Mr. Elections Commissioner, play with a straight bat please

Saturday, 24 March 2018 00:00 -     - {{hitsCtrl.values.hits}}


  • “Bureaucracy, the rule of no one, has become the modern form of despotism” – Mary McCarthy

The orange embers still burning. The once-busy extraordinarily-long orange drapes washed and put on sagging lines as far as eyes can see. Scattered stones and boulders cleared and removed by the municipalities. 

Just as when the minority Muslims thought it was a brief yet well-earned respite, comes further lethal fuel from the unlikeliest of people. Elections Commissioner Mahinda Deshapriya tells the world “most Sinhalese are happy about recent riots,” categorically dismissing the popular view on the predominant attitude of the majority of Sinhalese towards the recent attacks on Muslim-owned properties and mosques.

Personally the jab was more pernicious and damaging than the entirety of the costs Muslims had endured and suffered. The fact that he still has his job sends convulsions in my anatomy. Humanity always stood firm to exonerate the ignorant and foolish. It’s because they are ignorant and foolish. Every society has its share. 

Dan Prasad, Amith Weerasinghe and the lot, or should I say rot, are naïve and malleable. The notorious pawns in a much bigger picture. What Muslims have to say them is “go and sin no more”. Obviously the same cannot be said about the Elections Commissioner.

My mind goes back 30 years in history. An unfortunate and despicable act that took place that many years ago. An act of cowardice coincidentally in the Ampara District. The Aranthalawa massacre of 33 Buddhist monks by the Liberation Tigers of Tamil Eelam. The incident took place on 2 June 1987 close to the village of Aranthalawa, in the Eastern Province of Sri Lanka. 

Imagine a Muslim bureaucrat, without condemning the incident outright, paying a glowing tribute to this macabre incident? What the affable Mahinda Deshapriya had done is exactly this, wallowing in sadism with gross impunity. Trying to recant and issuing puerile alibies is useless after causing the damage.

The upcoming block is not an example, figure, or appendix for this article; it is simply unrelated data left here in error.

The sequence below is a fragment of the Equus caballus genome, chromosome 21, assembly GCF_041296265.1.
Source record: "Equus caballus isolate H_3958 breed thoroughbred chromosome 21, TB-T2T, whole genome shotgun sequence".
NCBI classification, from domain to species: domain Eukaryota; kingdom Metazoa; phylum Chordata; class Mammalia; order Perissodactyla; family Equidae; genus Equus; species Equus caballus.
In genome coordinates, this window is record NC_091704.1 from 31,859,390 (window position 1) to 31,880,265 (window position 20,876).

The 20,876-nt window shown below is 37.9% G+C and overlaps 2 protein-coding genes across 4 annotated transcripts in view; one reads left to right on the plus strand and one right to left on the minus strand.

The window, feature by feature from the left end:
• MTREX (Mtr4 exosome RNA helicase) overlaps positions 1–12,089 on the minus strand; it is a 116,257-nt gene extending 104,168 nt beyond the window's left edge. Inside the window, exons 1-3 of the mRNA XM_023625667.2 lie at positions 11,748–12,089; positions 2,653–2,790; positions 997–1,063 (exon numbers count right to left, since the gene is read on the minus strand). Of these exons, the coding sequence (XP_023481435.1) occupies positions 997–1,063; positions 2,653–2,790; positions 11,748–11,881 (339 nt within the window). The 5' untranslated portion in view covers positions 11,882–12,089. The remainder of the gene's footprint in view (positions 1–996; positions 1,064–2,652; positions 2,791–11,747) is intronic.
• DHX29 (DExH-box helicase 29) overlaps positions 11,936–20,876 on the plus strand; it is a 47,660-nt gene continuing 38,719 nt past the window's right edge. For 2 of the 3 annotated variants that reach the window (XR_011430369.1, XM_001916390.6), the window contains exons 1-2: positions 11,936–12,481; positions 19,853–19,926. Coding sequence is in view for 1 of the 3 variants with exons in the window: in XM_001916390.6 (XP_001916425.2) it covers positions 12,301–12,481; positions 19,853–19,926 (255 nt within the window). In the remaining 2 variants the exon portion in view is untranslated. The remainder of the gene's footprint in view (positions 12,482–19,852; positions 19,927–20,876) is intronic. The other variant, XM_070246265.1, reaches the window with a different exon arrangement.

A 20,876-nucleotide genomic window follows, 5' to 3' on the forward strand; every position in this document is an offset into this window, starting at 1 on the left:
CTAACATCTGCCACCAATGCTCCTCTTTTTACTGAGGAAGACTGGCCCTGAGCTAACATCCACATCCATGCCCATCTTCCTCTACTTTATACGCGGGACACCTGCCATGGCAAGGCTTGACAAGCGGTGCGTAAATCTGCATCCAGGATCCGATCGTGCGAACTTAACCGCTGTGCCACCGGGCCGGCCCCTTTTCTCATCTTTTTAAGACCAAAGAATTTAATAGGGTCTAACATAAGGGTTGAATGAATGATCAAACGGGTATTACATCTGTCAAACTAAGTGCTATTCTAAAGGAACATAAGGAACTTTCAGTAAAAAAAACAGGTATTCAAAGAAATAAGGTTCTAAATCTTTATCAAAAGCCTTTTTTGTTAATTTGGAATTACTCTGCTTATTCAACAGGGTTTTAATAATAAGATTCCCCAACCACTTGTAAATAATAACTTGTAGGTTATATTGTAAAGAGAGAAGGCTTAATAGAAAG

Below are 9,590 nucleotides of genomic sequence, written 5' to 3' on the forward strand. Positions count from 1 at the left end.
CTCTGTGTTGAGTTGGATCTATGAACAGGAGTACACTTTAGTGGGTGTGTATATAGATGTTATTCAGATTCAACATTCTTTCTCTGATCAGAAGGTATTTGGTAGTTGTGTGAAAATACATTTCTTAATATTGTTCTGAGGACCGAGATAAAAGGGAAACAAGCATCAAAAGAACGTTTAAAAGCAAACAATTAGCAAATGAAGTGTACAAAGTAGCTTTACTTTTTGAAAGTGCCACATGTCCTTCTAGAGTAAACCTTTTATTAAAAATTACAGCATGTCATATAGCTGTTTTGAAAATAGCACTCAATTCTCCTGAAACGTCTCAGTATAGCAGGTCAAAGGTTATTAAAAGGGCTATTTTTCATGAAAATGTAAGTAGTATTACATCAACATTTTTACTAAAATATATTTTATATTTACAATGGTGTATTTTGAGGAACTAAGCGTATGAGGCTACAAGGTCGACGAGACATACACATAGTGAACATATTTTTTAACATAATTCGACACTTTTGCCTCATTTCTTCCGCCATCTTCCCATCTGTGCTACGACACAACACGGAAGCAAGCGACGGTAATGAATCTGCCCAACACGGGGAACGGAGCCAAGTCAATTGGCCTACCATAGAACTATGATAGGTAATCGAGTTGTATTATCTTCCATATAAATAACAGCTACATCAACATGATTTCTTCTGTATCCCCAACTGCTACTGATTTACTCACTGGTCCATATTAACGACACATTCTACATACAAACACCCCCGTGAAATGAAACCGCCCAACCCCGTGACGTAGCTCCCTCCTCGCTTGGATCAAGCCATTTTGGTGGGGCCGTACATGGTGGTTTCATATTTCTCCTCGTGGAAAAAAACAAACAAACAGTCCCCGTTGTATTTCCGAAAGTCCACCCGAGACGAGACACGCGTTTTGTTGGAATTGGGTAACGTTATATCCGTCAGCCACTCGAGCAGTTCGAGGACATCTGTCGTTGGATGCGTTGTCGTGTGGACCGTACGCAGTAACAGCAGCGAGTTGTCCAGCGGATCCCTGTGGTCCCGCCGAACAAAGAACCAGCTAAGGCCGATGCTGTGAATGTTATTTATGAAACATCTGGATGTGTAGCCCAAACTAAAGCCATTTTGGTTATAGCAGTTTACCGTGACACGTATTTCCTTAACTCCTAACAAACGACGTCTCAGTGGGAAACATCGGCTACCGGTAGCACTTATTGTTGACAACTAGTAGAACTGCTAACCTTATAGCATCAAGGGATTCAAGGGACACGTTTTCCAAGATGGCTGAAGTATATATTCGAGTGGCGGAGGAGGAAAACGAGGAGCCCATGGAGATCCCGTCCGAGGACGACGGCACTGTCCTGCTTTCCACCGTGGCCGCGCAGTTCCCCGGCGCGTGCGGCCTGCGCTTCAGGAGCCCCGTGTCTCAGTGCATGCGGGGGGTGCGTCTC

Bureaucracy or Civil Service constitutes the permanent and professional part of the executive organ of Government. Usually it has the best talent and continuously seeks to retain the best talent. Deshapriya undoubtedly is a talented man with grit. Described as a non-political or politically neutral, permanent, and professionally trained civil servant. It’s unfortunate that this high-ranking civil servant had to behave this way. 

Bureaucratic neutrality from politics is a much-cherished value. Maybe, just maybe, this will not apply to Sri Lanka as we witness early signs of decay and degeneration in the length and breadth of the socio-economic and political fabric of this great and beautiful country. Usually Government policies clearly delineates that bureaucracy should be neutral from politics. A well shrouded anti-minority policy is brewing hard with an ominous sound.

In the West there is a strong ban on bureaucrats engaging in politics, the main reason being bureaucracy may be used as political means to get political objectives fulfilled.

We strongly urge the Elections Commissioner to tenaciously observe the above. Play with a straight bat, Mr. Elections Commissioner, if you so wish to play the game regardless.

The “para suddah” by the way has very clear ways to deal with such aberrations. As a Canadian of Sri Lankan descent, I see huge if not gaping differences in comparable context.

For example, take US Carl Higbie, who was appointed by President Trump to serve in the federal agency that runs AmeriCorps and other volunteer service programs. “He was forced to resign his high-level post and apologised after a report emerged quoting racist and anti-Muslim remarks he made in 2013. It ranged from callous to provocative and often tipping into bigotry, Higbie’s comments were unearthed by CNN’s KFile unit, which published audio clips taken from the internet talk radio.”

The US Director of the Homeland Security Department’s Office of Faith-Based Partnerships had to resign following a CNN report on racially inflammatory remarks he made before joining the Federal Government. “Rev. Jamie Johnson was appointed in April to lead DHS’ Centre for Faith-Based and Neighbourhood Partnerships, which works with churches and community organisations on disaster response. In one clip posted by CNN, Johnson said, ‘America’s black community ... has turned America’s major cities into slums because of laziness, drug use and sexual promiscuity.’”

If one notices, in both of the above cases, it was a case of retroactive justice. To reiterate once again, there is much to learn from the “para suddah”.

In Canada, Kent Hehr resigned from Trudeau’s Cabinet. The Minister for Sports and People with Disabilities had to quit Cabinet pending an investigation into accusations he made sexually inappropriate comments to women. Justin Trudeau announced: “Harassment of any kind is unacceptable. As a Government we take any allegations of misconduct extremely seriously, and we believe that it is important to support women who come forward with allegations and that is exactly what our Government will do.”

If Sri Lanka wants to have a strong and all-inclusive democracy, she must follow the “para-suddah” to the letter. After all, there is nothing wrong with his way.

Recent columns